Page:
Although the government of Sierra Leone and the WHO has marked its end, the warning for the country, Liberia and Guinea is still active.
WHO issued a statement on March 17, saying that “42 days have passed, two incubation cycles of the virus since the last person confirmed to have Ebola virus disease in the country tested negative for the second time.”
After the most recent outburst, the number of lives lost in Sierra Leone has risen to 3,590. The Ebola epidemic devastated communities and families across the country and put life on hold for a while. Is this yet another milestone in the nation’s effort to combat Ebola, or is it the end?
According to WHO’s statement, this latest flare-up was swiftly dealt with by Sierra Leone’s government and the partners who responded effectively and stopped the virus once again.
WHO commended the involvement and quick mobilization of vaccinators, nurses, and social mobilizers who got in contact with tracers, counsellors and community leaders. The second round of Ebola cases ended much faster thanks to their instrumental and impactful dedication.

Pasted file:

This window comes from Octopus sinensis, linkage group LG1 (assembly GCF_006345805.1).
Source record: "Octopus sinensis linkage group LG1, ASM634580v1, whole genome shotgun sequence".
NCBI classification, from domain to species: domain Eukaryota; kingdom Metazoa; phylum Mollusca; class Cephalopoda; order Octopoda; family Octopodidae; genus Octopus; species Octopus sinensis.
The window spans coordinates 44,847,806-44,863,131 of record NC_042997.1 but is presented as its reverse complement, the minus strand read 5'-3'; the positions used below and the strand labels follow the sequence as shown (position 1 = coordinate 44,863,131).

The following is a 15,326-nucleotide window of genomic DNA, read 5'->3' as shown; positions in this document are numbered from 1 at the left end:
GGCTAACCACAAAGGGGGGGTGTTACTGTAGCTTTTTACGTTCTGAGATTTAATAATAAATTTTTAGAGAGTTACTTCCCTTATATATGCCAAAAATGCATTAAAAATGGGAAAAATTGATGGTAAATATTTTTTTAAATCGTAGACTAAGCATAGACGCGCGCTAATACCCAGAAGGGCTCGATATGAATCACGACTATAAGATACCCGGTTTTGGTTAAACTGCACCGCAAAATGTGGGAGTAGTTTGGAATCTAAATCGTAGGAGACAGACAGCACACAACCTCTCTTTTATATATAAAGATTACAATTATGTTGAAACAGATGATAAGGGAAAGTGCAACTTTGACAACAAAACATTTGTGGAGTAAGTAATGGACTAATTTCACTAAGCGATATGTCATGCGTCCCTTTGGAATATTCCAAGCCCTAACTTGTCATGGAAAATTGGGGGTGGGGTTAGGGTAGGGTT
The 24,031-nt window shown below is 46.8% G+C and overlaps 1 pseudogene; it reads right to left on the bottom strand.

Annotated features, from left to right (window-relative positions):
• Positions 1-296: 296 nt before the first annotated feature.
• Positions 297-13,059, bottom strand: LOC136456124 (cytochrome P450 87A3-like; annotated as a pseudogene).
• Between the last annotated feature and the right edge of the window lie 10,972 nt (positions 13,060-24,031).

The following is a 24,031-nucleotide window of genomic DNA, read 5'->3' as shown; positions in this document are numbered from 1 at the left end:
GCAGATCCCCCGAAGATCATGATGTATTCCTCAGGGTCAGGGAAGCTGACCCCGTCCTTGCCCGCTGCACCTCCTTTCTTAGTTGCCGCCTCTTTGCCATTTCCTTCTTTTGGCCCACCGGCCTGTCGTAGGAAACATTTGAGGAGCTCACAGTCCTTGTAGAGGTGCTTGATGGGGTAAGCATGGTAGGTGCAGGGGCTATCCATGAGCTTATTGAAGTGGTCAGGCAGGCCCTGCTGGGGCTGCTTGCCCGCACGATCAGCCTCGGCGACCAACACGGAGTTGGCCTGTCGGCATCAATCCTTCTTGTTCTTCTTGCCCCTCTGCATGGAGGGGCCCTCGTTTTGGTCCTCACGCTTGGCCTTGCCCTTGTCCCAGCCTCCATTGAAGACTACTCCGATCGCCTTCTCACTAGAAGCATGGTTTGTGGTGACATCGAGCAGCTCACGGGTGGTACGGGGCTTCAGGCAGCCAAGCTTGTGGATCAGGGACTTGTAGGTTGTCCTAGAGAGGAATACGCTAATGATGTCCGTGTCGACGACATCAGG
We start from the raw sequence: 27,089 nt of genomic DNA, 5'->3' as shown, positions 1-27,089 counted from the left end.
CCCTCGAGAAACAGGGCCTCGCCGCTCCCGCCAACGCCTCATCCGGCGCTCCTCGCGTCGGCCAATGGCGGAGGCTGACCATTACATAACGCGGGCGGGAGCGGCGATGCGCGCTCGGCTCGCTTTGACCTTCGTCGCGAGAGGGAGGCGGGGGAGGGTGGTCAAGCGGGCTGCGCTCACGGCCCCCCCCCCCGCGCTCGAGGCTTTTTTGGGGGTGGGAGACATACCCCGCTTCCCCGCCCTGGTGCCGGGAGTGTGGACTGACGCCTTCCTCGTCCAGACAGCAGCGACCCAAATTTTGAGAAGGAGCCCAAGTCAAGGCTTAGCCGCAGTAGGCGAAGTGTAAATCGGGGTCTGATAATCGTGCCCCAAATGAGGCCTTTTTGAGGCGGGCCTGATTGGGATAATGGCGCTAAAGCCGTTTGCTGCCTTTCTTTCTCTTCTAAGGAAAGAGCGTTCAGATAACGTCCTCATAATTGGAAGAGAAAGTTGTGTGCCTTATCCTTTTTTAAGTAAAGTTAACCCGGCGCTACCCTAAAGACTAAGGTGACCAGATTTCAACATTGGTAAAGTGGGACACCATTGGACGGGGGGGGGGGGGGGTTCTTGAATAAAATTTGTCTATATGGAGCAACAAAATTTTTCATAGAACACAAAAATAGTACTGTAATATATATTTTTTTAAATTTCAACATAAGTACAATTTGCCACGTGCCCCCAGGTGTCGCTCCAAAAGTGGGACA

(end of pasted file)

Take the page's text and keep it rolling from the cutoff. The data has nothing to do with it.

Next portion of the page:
After the failure of responding in time for the first Ebola outbreak, this rapid containment of the flare-up also represented a real-life demonstration of the improvement of first response at a national, district and community level.
It was not just the local effort, but the swift response of other health emergencies also helped mitigate the impact. WHO said that investing in response teams, lab diagnostics, surveillance, infection prevention and control measures apparently paid off as they were put to the test.
Meanwhile, the risk of other Ebola flare-ups in Sierra Leone, as well as Guinea and Liberia, is real, mainly because in some survivors, the virus might persist for longer periods. WHO recommends the countries remain on high alert and ready to respond.
Rigorous hygiene practices in health facilities and at home, along with active community participation can go a long way. The agency also urges local health authorities to maintain a high surveillance and emergency response capacity.
As health services for all citizens are gradually improving in the affected countries, WHO recommends that physicians continue to provide care, screening and counselling to survivors of the epidemic to prevent the risk of Ebola.
The statement ended by mentioning that “WHO will continue to work with the Government of Sierra Leone and partners to build a more resilient health system that can prevent, detect and respond to future outbreaks.”
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